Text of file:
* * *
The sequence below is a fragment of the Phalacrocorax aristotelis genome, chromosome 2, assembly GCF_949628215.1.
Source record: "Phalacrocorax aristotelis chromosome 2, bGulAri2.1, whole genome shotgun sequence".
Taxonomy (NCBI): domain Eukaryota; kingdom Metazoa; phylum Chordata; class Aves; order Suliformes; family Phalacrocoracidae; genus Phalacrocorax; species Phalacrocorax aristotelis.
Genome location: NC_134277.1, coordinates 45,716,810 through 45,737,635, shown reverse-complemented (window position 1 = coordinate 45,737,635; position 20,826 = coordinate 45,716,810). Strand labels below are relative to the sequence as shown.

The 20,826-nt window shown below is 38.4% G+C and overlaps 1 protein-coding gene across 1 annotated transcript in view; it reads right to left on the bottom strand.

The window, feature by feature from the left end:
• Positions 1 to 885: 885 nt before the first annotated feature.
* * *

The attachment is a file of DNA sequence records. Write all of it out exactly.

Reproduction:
The sequence below is a fragment of the Phalacrocorax aristotelis genome, chromosome 2, assembly GCF_949628215.1.
Source record: "Phalacrocorax aristotelis chromosome 2, bGulAri2.1, whole genome shotgun sequence".
Taxonomy (NCBI): domain Eukaryota; kingdom Metazoa; phylum Chordata; class Aves; order Suliformes; family Phalacrocoracidae; genus Phalacrocorax; species Phalacrocorax aristotelis.
Genome location: NC_134277.1, coordinates 45,716,810 through 45,737,635, shown reverse-complemented (window position 1 = coordinate 45,737,635; position 20,826 = coordinate 45,716,810). Strand labels below are relative to the sequence as shown.

The 20,826-nt window shown below is 38.4% G+C and overlaps 1 protein-coding gene across 1 annotated transcript in view; it reads right to left on the bottom strand.

The window, feature by feature from the left end:
• Positions 1 to 885: 885 nt before the first annotated feature.